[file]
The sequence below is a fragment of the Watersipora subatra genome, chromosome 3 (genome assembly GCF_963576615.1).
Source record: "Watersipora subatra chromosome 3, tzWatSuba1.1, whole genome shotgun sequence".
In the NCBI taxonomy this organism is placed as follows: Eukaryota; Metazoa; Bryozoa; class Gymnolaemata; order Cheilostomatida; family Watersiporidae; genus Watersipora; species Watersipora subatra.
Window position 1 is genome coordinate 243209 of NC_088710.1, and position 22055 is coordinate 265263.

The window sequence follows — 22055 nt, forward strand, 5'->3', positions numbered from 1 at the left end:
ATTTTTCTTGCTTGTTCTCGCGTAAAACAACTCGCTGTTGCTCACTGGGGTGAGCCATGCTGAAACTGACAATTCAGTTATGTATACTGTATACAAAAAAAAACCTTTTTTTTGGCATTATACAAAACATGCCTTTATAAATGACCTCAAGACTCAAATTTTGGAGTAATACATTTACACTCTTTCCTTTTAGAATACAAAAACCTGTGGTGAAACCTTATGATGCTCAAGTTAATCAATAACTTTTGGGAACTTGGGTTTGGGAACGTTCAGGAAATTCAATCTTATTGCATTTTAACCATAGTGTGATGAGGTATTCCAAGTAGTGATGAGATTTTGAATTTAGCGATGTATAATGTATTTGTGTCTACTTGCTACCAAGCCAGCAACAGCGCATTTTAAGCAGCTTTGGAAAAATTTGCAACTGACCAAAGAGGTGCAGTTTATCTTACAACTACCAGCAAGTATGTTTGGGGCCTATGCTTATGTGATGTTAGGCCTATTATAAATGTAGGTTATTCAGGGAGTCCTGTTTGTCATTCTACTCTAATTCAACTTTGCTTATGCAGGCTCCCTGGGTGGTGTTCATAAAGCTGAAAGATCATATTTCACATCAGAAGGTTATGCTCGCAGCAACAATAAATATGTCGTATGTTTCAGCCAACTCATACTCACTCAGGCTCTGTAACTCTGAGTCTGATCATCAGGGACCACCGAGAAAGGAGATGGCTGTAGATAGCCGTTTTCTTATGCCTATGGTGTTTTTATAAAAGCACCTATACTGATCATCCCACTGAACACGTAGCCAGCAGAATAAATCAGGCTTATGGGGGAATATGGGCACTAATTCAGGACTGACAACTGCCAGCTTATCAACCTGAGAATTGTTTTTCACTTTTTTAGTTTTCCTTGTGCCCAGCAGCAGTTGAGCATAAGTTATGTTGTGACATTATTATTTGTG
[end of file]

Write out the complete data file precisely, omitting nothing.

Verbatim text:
The sequence below is a fragment of the Watersipora subatra genome, chromosome 3 (genome assembly GCF_963576615.1).
Source record: "Watersipora subatra chromosome 3, tzWatSuba1.1, whole genome shotgun sequence".
In the NCBI taxonomy this organism is placed as follows: Eukaryota; Metazoa; Bryozoa; class Gymnolaemata; order Cheilostomatida; family Watersiporidae; genus Watersipora; species Watersipora subatra.
Window position 1 is genome coordinate 243209 of NC_088710.1, and position 22055 is coordinate 265263.

The window sequence follows — 22055 nt, forward strand, 5'->3', positions numbered from 1 at the left end:
ATTTTTCTTGCTTGTTCTCGCGTAAAACAACTCGCTGTTGCTCACTGGGGTGAGCCATGCTGAAACTGACAATTCAGTTATGTATACTGTATACAAAAAAAAACCTTTTTTTTGGCATTATACAAAACATGCCTTTATAAATGACCTCAAGACTCAAATTTTGGAGTAATACATTTACACTCTTTCCTTTTAGAATACAAAAACCTGTGGTGAAACCTTATGATGCTCAAGTTAATCAATAACTTTTGGGAACTTGGGTTTGGGAACGTTCAGGAAATTCAATCTTATTGCATTTTAACCATAGTGTGATGAGGTATTCCAAGTAGTGATGAGATTTTGAATTTAGCGATGTATAATGTATTTGTGTCTACTTGCTACCAAGCCAGCAACAGCGCATTTTAAGCAGCTTTGGAAAAATTTGCAACTGACCAAAGAGGTGCAGTTTATCTTACAACTACCAGCAAGTATGTTTGGGGCCTATGCTTATGTGATGTTAGGCCTATTATAAATGTAGGTTATTCAGGGAGTCCTGTTTGTCATTCTACTCTAATTCAACTTTGCTTATGCAGGCTCCCTGGGTGGTGTTCATAAAGCTGAAAGATCATATTTCACATCAGAAGGTTATGCTCGCAGCAACAATAAATATGTCGTATGTTTCAGCCAACTCATACTCACTCAGGCTCTGTAACTCTGAGTCTGATCATCAGGGACCACCGAGAAAGGAGATGGCTGTAGATAGCCGTTTTCTTATGCCTATGGTGTTTTTATAAAAGCACCTATACTGATCATCCCACTGAACACGTAGCCAGCAGAATAAATCAGGCTTATGGGGGAATATGGGCACTAATTCAGGACTGACAACTGCCAGCTTATCAACCTGAGAATTGTTTTTCACTTTTTTAGTTTTCCTTGTGCCCAGCAGCAGTTGAGCATAAGTTATGTTGTGACATTATTATTTGTG